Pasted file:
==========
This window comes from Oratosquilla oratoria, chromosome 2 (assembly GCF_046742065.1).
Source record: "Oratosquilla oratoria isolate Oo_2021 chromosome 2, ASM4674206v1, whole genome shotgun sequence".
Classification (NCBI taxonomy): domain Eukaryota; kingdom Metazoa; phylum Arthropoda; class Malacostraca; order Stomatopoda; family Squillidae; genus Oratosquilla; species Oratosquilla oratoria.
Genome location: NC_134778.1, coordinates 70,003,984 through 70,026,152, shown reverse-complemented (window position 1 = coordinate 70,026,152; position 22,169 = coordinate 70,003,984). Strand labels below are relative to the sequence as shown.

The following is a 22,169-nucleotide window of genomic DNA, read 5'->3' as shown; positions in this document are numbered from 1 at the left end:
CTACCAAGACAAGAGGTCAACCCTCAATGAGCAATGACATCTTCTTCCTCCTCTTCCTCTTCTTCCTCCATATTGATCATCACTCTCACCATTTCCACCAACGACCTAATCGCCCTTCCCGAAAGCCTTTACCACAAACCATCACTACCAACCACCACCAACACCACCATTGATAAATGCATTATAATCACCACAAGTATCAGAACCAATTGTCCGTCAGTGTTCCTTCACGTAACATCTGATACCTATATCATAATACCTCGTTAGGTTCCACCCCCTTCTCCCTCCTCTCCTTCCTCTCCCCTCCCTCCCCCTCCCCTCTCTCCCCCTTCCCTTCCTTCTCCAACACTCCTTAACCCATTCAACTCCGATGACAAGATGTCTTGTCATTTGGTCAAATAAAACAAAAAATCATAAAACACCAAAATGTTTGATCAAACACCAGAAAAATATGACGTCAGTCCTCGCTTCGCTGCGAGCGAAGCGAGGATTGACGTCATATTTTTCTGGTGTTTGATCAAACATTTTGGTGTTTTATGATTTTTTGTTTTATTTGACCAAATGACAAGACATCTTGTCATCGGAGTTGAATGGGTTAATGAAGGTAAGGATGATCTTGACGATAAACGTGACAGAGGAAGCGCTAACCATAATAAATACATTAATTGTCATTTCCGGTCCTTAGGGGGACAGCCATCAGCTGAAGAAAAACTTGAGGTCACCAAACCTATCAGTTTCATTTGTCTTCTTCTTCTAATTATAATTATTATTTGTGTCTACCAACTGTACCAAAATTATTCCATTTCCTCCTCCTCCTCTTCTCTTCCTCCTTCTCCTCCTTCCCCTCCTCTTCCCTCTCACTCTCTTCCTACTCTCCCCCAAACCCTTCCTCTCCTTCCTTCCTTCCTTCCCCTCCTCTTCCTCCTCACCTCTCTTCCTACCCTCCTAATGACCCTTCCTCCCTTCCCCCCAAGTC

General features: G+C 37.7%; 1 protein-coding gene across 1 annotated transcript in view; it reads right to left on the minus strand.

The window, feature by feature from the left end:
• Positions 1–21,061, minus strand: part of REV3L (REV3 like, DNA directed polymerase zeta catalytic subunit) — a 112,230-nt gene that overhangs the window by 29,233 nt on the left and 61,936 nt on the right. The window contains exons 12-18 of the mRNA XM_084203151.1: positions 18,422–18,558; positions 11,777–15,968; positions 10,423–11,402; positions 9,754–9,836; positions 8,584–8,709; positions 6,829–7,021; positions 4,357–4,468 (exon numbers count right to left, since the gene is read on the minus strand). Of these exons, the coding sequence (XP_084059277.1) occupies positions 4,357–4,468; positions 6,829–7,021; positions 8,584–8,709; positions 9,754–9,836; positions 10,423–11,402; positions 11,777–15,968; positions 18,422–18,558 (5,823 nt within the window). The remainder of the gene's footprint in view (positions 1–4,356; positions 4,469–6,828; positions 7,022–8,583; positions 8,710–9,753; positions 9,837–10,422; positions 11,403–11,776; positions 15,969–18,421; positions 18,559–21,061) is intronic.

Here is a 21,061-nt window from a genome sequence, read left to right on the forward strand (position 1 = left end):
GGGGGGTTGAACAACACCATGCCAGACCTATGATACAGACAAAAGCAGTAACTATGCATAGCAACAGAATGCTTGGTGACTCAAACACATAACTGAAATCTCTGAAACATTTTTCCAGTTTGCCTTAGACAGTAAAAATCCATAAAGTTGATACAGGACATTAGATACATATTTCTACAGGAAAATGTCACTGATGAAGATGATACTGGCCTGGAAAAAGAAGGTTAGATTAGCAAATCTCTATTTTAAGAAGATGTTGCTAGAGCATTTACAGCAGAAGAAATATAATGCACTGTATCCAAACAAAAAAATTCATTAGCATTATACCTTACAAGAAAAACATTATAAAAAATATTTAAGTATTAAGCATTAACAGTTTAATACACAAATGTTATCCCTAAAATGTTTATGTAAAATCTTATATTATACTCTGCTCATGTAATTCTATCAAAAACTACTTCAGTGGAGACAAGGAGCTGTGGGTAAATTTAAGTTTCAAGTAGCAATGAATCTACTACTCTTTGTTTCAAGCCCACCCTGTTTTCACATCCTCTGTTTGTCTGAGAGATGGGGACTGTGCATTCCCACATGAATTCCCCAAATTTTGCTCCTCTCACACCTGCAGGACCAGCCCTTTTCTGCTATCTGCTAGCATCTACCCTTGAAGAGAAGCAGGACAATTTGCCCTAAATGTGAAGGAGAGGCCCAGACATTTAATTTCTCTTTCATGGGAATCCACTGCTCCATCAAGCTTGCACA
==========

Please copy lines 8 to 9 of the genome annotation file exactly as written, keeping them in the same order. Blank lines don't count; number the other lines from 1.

The window, feature by feature from the left end:
• Positions 1–21,061, minus strand: part of REV3L (REV3 like, DNA directed polymerase zeta catalytic subunit) — a 112,230-nt gene that overhangs the window by 29,233 nt on the left and 61,936 nt on the right. The window contains exons 12-18 of the mRNA XM_084203151.1: positions 18,422–18,558; positions 11,777–15,968; positions 10,423–11,402; positions 9,754–9,836; positions 8,584–8,709; positions 6,829–7,021; positions 4,357–4,468 (exon numbers count right to left, since the gene is read on the minus strand). Of these exons, the coding sequence (XP_084059277.1) occupies positions 4,357–4,468; positions 6,829–7,021; positions 8,584–8,709; positions 9,754–9,836; positions 10,423–11,402; positions 11,777–15,968; positions 18,422–18,558 (5,823 nt within the window). The remainder of the gene's footprint in view (positions 1–4,356; positions 4,469–6,828; positions 7,022–8,583; positions 8,710–9,753; positions 9,837–10,422; positions 11,403–11,776; positions 15,969–18,421; positions 18,559–21,061) is intronic.